“Despite the enormous amount of study directed at diabetes, there’s really very little understanding of the collective mechanisms that govern or regulate insulin secretion,” said project director Aaron Dinner, Associate Professor in Chemistry.
A second goal: to control cell behavior and function more generally, which may ultimately culminate in other applications, including the bioremediation of environmental problems. Collaborating with Dinner on the project are Louis Philipson, PhD’82, MD ’86, Professor in Medicine and Director of the University of Chicago Kovler Diabetes Center; and chemistry professors Rustem Ismagilov and Norbert Scherer, SB’82.
The four scientists share an interest in the collective behavior of cells that emerges from a complex ensemble of atoms and molecules working in concert at different scales of time and space. “In a living system you have this hierarchy of coupled time and length scales,” Dinner said. “How is it that all of these different dynamics at one time and length scale get coupled to dynamics at another scale?”
The collaborators have worked together previously in various pairs. “It seemed natural to put those different pair-wise interactions together,” Dinner said.Philipson and Scherer, for example, worked together to pioneer a microscopy method for imaging activity inside beta cells that led up to insulin secretion under different conditions. Ismagilov and Philipson collaborated on a means of efficiently measuring and analyzing beta-cell secretions. And Dinner and Scherer have analyzed the dynamics of an oddly behaving RNA molecule.
Non-intuitive molecular behavior
Dinner and Scherer’s study revealed some non-intuitive, hidden dynamics. They experimented with the molecule in solution, expecting it to move slowly, somewhat like a person walking around in a swimming pool. But after changing the chemical solution they found that the molecule behaved in a non-intuitive way.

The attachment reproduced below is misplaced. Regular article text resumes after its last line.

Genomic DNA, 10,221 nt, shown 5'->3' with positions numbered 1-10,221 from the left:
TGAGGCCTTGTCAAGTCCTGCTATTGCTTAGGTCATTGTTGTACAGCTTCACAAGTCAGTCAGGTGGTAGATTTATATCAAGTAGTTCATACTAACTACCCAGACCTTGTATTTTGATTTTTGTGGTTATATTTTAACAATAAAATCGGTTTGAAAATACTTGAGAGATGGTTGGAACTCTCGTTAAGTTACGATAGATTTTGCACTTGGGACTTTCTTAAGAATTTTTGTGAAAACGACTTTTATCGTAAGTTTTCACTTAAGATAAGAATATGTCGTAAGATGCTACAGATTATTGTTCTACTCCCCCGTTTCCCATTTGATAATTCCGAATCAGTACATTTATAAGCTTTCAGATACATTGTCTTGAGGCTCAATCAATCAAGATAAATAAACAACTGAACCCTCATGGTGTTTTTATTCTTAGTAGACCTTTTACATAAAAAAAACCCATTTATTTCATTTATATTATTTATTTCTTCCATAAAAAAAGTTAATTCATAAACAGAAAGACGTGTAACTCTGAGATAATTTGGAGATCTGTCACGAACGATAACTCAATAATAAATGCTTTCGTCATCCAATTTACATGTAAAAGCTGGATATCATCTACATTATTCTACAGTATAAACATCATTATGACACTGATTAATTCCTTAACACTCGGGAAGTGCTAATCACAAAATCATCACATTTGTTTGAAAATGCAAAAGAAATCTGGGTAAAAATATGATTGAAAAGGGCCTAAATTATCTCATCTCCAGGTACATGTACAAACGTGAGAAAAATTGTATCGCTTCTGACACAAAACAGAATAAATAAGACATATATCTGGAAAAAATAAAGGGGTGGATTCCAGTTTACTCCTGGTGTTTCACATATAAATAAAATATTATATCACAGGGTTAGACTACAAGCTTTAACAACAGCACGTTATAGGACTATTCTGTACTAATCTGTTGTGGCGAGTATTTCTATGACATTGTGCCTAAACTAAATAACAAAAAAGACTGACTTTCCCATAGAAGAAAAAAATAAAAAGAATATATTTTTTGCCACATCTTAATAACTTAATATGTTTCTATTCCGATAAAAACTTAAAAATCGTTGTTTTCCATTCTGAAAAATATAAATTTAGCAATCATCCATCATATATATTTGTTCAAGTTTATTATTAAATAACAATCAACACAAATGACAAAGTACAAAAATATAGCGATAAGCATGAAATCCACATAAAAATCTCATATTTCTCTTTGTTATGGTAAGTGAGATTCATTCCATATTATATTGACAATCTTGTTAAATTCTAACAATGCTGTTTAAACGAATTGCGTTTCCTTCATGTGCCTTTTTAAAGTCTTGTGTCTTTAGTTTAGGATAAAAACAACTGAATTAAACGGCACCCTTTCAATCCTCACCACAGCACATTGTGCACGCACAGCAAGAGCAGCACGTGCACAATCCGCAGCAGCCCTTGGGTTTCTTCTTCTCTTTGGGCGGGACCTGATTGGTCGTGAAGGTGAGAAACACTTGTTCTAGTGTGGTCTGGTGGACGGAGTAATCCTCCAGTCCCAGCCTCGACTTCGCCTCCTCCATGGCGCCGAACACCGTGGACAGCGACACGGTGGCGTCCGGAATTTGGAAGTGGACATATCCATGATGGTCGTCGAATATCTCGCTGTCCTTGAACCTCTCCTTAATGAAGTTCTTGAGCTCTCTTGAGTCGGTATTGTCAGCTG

“It was as though something was driving it,” Dinner said.
The chemical pulses they had introduced into the molecule’s watery environment were the driving force of the dynamic oscillations they observed. In their next step, they applied the process to a bacterium, coupling cycles inside the cell that would ordinarily operate on different time scales. The scientists then analyzed the bacterium’s response to the chemical pulses for insights into its internal properties.
The similar use of optical, magnetic and spectroscopic techniques is a standard means of probing molecular dynamics. Based on their RNA research, Scherer and Dinner realized that a chemical version of the technique might provide a whole new way of studying cellular dynamics. They call their new technique “chemical perturbation spectroscopy.”
“We measure everything at a single-cell level so we can quantify in detail what each single cell is doing as it evolves through multiple generations,” Scherer said. “These studies are allowing us to lay the groundwork for how to measure perturbations that we apply to cells, and how to do the analysis. Essentially, none of this has been done before, so we have to invent the approach.”
Once the details are worked out, Scherer said, “We expect to be able to target certain cell functions and, let’s say, increase insulin output from the beta cells.”